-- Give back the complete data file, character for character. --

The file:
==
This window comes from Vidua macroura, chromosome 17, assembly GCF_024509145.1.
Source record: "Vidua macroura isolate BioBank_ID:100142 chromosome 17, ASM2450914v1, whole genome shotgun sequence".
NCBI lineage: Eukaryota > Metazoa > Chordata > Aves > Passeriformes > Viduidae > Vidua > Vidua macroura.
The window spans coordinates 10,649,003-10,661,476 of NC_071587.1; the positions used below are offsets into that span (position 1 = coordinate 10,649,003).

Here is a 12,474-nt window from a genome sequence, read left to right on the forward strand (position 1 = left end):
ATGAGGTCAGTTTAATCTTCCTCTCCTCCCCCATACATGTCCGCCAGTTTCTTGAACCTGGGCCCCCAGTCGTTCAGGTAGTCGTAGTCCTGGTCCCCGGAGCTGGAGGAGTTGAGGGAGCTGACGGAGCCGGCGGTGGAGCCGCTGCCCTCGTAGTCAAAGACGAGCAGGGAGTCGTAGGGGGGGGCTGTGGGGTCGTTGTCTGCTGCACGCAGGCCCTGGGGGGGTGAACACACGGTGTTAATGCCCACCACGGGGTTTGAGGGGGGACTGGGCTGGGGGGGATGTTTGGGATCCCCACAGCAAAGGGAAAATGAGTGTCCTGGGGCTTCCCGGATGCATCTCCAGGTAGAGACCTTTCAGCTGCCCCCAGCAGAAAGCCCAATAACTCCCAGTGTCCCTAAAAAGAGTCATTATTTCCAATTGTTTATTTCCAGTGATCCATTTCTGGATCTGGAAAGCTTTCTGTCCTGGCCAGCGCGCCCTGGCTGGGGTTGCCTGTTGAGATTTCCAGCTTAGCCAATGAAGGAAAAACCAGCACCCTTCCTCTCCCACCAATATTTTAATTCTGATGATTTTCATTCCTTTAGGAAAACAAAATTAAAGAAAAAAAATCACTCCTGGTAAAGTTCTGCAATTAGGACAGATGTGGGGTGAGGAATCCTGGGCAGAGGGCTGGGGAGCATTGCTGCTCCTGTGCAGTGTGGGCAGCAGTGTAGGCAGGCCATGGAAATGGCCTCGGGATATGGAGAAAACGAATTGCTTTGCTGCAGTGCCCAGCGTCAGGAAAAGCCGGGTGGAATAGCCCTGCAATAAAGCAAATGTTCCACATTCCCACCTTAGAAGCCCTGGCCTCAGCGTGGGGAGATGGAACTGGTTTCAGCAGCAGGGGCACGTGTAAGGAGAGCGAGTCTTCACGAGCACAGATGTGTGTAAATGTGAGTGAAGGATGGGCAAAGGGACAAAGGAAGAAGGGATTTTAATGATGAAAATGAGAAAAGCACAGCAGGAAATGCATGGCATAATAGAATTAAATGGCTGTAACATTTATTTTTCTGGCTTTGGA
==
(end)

This window comes from Vidua macroura, chromosome 17, assembly GCF_024509145.1.
Source record: "Vidua macroura isolate BioBank_ID:100142 chromosome 17, ASM2450914v1, whole genome shotgun sequence".
NCBI lineage: Eukaryota > Metazoa > Chordata > Aves > Passeriformes > Viduidae > Vidua > Vidua macroura.
The window spans coordinates 10,649,003-10,661,476 of NC_071587.1; the positions used below are offsets into that span (position 1 = coordinate 10,649,003).

Here is a 12,474-nt window from a genome sequence, read left to right on the forward strand (position 1 = left end):
ATGAGGTCAGTTTAATCTTCCTCTCCTCCCCCATACATGTCCGCCAGTTTCTTGAACCTGGGCCCCCAGTCGTTCAGGTAGTCGTAGTCCTGGTCCCCGGAGCTGGAGGAGTTGAGGGAGCTGACGGAGCCGGCGGTGGAGCCGCTGCCCTCGTAGTCAAAGACGAGCAGGGAGTCGTAGGGGGGGGCTGTGGGGTCGTTGTCTGCTGCACGCAGGCCCTGGGGGGGTGAACACACGGTGTTAATGCCCACCACGGGGTTTGAGGGGGGACTGGGCTGGGGGGGATGTTTGGGATCCCCACAGCAAAGGGAAAATGAGTGTCCTGGGGCTTCCCGGATGCATCTCCAGGTAGAGACCTTTCAGCTGCCCCCAGCAGAAAGCCCAATAACTCCCAGTGTCCCTAAAAAGAGTCATTATTTCCAATTGTTTATTTCCAGTGATCCATTTCTGGATCTGGAAAGCTTTCTGTCCTGGCCAGCGCGCCCTGGCTGGGGTTGCCTGTTGAGATTTCCAGCTTAGCCAATGAAGGAAAAACCAGCACCCTTCCTCTCCCACCAATATTTTAATTCTGATGATTTTCATTCCTTTAGGAAAACAAAATTAAAGAAAAAAAATCACTCCTGGTAAAGTTCTGCAATTAGGACAGATGTGGGGTGAGGAATCCTGGGCAGAGGGCTGGGGAGCATTGCTGCTCCTGTGCAGTGTGGGCAGCAGTGTAGGCAGGCCATGGAAATGGCCTCGGGATATGGAGAAAACGAATTGCTTTGCTGCAGTGCCCAGCGTCAGGAAAAGCCGGGTGGAATAGCCCTGCAATAAAGCAAATGTTCCACATTCCCACCTTAGAAGCCCTGGCCTCAGCGTGGGGAGATGGAACTGGTTTCAGCAGCAGGGGCACGTGTAAGGAGAGCGAGTCTTCACGAGCACAGATGTGTGTAAATGTGAGTGAAGGATGGGCAAAGGGACAAAGGAAGAAGGGATTTTAATGATGAAAATGAGAAAAGCACAGCAGGAAATGCATGGCATAATAGAATTAAATGGCTGTAACATTTATTTTTCTGGCTTTGGA